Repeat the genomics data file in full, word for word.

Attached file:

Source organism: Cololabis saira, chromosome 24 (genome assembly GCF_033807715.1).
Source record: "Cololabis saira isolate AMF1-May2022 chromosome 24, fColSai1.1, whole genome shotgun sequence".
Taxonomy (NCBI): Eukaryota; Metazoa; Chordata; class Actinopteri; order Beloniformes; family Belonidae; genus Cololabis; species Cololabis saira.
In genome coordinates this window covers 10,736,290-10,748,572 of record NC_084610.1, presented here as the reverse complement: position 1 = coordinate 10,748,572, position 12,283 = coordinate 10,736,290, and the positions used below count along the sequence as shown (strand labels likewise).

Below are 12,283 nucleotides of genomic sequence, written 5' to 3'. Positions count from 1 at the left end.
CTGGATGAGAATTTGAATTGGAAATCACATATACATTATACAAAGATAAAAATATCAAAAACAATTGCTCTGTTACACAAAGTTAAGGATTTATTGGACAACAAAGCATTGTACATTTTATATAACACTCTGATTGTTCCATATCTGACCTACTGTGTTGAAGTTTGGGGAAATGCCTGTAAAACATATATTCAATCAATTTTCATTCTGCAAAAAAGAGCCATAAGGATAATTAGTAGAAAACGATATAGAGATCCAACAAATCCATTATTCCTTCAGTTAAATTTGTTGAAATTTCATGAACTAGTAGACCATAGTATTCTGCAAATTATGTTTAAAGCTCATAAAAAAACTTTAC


Source organism: Cololabis saira, chromosome 24 (genome assembly GCF_033807715.1).
Source record: "Cololabis saira isolate AMF1-May2022 chromosome 24, fColSai1.1, whole genome shotgun sequence".
Taxonomy (NCBI): Eukaryota; Metazoa; Chordata; class Actinopteri; order Beloniformes; family Belonidae; genus Cololabis; species Cololabis saira.
In genome coordinates this window covers 10,736,290-10,748,572 of record NC_084610.1, presented here as the reverse complement: position 1 = coordinate 10,748,572, position 12,283 = coordinate 10,736,290, and the positions used below count along the sequence as shown (strand labels likewise).

Below are 12,283 nucleotides of genomic sequence, written 5' to 3'. Positions count from 1 at the left end.
CTGGATGAGAATTTGAATTGGAAATCACATATACATTATACAAAGATAAAAATATCAAAAACAATTGCTCTGTTACACAAAGTTAAGGATTTATTGGACAACAAAGCATTGTACATTTTATATAACACTCTGATTGTTCCATATCTGACCTACTGTGTTGAAGTTTGGGGAAATGCCTGTAAAACATATATTCAATCAATTTTCATTCTGCAAAAAAGAGCCATAAGGATAATTAGTAGAAAACGATATAGAGATCCAACAAATCCATTATTCCTTCAGTTAAATTTGTTGAAATTTCATGAACTAGTAGACCATAGTATTCTGCAAATTATGTTTAAAGCTCATAAAAAAACTTTAC